BACKGROUND. The literature on deans of medicine focuses mostly on the qualifications, roles, abilities, management and leadership competence of the
deans. The gap between theory and practice is, however, the nucleus of the position.
OBJECTIVES. To describe insights into the educational forces that act on a dean of medicine and the implications for those who wish to bring about change – in
this case, changes in the inclusion of public health in the medical curriculum.
METHODS. A series of in-depth interviews of a vice dean (VD) of medicine was conducted over a period of a year. The interviews were transcribed. Initial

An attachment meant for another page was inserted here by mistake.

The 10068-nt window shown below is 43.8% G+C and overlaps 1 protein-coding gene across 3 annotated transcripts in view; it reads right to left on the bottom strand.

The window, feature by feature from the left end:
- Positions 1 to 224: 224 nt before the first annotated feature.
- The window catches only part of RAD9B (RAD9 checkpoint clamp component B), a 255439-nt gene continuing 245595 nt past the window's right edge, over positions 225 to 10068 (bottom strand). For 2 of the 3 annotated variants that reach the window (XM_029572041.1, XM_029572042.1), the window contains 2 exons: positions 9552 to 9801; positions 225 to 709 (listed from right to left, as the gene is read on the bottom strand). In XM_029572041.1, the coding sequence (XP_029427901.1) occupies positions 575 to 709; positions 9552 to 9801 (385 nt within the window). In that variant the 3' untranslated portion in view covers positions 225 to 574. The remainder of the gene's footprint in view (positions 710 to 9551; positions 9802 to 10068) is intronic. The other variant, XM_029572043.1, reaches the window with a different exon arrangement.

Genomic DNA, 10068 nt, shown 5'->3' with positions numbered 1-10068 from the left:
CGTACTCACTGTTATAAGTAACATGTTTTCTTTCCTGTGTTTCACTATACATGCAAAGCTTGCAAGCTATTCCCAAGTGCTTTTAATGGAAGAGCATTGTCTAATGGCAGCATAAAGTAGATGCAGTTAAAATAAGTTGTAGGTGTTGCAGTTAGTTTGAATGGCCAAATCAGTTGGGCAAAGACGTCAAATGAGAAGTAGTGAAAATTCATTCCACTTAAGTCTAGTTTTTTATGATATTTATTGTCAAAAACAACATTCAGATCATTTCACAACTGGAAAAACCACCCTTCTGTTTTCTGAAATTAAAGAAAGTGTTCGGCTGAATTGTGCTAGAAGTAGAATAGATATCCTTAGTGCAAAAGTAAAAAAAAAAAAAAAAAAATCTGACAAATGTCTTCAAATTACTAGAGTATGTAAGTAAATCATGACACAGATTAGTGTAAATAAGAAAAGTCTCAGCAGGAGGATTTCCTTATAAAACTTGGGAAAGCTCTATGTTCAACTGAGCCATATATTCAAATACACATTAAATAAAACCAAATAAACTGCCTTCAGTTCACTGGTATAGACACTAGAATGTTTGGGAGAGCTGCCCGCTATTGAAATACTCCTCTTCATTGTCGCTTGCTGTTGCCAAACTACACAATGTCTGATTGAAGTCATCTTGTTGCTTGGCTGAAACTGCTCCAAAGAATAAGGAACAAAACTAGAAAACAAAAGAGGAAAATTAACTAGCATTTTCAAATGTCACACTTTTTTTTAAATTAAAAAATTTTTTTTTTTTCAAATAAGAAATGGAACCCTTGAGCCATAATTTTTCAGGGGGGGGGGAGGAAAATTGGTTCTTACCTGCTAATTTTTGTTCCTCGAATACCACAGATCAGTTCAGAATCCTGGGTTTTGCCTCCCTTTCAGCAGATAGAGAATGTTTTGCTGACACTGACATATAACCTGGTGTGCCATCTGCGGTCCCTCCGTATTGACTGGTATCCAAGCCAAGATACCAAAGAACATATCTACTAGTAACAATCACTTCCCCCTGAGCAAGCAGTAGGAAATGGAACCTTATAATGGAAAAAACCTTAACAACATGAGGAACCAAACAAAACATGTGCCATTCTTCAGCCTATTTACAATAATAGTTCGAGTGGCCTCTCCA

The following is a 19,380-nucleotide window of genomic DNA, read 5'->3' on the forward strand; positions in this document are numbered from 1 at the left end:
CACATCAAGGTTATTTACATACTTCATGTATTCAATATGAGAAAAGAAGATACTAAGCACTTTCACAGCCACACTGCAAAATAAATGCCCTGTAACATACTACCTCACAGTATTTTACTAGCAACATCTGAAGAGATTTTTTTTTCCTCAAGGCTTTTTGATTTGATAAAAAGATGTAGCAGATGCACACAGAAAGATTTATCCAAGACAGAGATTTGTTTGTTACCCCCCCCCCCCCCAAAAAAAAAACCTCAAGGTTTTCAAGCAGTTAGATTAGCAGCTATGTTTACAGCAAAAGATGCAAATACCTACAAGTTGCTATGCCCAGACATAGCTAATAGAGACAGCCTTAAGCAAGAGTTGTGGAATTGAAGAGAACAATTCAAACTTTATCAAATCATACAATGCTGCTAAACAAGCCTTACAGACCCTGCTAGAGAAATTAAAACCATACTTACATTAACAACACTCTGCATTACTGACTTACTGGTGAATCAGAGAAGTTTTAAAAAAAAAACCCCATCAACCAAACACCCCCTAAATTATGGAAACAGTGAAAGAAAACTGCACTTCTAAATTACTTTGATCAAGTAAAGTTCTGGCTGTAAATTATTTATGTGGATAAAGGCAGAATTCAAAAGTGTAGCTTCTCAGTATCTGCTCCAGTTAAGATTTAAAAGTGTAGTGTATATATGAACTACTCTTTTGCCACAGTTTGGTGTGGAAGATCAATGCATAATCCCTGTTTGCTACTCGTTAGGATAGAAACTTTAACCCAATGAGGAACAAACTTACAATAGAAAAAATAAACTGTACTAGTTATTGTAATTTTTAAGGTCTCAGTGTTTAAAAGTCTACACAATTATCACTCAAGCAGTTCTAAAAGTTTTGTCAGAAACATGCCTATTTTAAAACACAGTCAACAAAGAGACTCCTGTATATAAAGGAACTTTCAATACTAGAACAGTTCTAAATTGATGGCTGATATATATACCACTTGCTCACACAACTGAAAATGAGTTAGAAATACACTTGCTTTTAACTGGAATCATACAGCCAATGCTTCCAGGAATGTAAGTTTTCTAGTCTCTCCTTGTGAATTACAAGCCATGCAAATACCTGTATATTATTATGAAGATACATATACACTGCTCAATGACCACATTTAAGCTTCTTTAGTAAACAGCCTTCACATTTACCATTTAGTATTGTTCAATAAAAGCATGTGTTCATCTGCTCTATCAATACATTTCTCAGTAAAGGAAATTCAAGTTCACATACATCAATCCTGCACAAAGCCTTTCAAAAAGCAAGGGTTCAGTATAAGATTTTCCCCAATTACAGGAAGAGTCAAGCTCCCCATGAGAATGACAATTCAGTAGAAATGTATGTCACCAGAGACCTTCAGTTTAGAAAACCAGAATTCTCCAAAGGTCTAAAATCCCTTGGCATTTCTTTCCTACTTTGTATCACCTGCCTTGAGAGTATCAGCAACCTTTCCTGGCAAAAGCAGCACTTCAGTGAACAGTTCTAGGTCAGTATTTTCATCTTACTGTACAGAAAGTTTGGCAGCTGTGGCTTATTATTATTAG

in-depth analysis of the transcriptions was done using open coding, prior to a second round of coding that resulted in themes.
RESULTS. The interviews revealed a serendipitous aspect, namely the ontological realities of the VD’s practice. This practice is characterised by balancing
multiple internal and external forces, such as the breadth and depth of the curriculum that acts on the medical curriculum.
CONCLUSION. The ontological realities of the VD bring to life the qualifications and leadership, and management competence, roles and abilities described
in the literature. The multiple – often opposing – educational choices that deans face are an inescapable reality of deanship. Medical deans must balance
these opposing forces to ensure fusion within the curriculum, and those interested in changes, such as strengthening the teaching of public health in this
curriculum, need to plan on how to overcome this.